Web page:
Sun Kil Moon "Benji" (Caldo Verde)
Sun Kil Moon songwriter Mark Kozelek has always drawn deeply from the autobiographical well, relishing the absurdity, embarrassment and bitter poignancy of real life. Benji’s 2012 predecessor, Among the Leaves, dealt candidly with life as a touring musician; but its extreme length made it too deep an immersion in his world.
Though shorter, Benji shares that album’s relentless nostalgia, and its stark but gentle sonic palette of mostly just acoustic guitar-picking, occasionally supported by the diffident drumming of Sonic Youth’s Steve Shelley, who captures perfectly the tone of bewildered disillusion appropriate to the juvenile sexual encounters recalled in “Dogs”.
Elsewhere, Will Oldham adds subtle backing vocals to several tracks, gentle tints accentuating the songs’ desolate beauty. But this is mostly just Kozelek alone, reflecting on the pervasive melancholy that marks his life, and the randomness of death and life. If that sounds grim, it’s not: the end result is an entertaining, intelligent and profoundly moving album, which elevates the confessional approach to an existentially gripping intensity.
Death stalks the album. In “Carissa” and “Truck Driver”, a cousin and an uncle die in (separate) fires, prompting Kozelek to reflect on destiny. “Carissa was 35, you don’t just raise two kids, take out the trash and die,” he frets, while elsewhere the death of a serial-killer in “Richard Ramirez Died Today of Natural Causes” brings further musing on the randomness of fate.
It’s like the bitter flip side of the American Dream, solace coming in songs proclaiming the singer’s love for his parents, and the closing “Ben’s My Friend”, possibly the best song ever written about inter-band friendship (with The Postal Service’s Ben Gibbard). Sad but sweet, it’s the perfect conclusion to one of the truest, wisest albums you’ll ever hear.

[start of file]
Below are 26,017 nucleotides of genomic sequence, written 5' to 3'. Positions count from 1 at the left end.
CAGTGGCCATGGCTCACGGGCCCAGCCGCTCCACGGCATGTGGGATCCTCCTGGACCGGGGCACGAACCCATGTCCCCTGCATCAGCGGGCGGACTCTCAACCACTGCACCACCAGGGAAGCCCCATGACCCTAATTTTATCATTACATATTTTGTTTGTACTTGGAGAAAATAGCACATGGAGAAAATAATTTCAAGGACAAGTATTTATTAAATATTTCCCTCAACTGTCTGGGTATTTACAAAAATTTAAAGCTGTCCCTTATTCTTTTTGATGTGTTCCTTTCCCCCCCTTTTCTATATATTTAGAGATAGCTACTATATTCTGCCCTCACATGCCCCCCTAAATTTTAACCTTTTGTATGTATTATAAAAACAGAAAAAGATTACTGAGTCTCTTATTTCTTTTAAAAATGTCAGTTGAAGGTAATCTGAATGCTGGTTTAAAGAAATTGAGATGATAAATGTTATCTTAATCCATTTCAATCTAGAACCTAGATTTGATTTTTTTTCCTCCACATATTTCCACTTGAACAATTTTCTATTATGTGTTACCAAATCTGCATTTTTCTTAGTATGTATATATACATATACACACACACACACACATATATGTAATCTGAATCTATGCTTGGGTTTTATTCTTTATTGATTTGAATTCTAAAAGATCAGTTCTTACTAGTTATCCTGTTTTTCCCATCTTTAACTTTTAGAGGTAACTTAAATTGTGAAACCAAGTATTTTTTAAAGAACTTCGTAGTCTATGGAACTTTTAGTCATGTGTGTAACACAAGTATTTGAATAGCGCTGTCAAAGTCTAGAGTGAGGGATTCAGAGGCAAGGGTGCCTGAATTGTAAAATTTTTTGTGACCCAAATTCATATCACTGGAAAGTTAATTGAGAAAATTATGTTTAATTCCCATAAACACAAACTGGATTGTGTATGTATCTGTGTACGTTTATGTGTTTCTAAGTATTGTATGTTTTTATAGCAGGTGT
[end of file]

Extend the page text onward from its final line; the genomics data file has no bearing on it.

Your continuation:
Download: Carissa; Dogs; Richard Ramirez Died Today of Natural Causes; Ben’s My Friend; I Watched the Film the Song Remains The Same
Tinariwen "Emmaar" (PIAS/Co-op)
Recorded in the Joshua Tree area of the Mojave Desert because of the ravages afflicting their homeland, Emmaar is a typically impressive blend of the emotional and the political from Tinariwen. Focusing as ever on the beauty of the desert and the social demands of the Tuareg, the songs have that magical union of the poetic and the rhythmic that proves endlessly irresistible, from the skirling guitar of “Chaghaybou” to the elegant, swaying nobility of “Arhegh Danagh”, and the mysterious, insistent “Imidiwan Ahi Sigdim”, a crawling king-snake slow blues driven by propulsive handclaps. The trademark cyclical, spidery guitar lines and tindé drum are augmented on some tracks by guest musicians, most effectively the steel guitar curling behind the murmurous chant of “Toumast Tincha”.
Download: Toumast Tincha; Chaghaybou; Arhegh Danagh; Imidiwan Ahi Sigdim
Temples Sun "Structures" (Heavenly)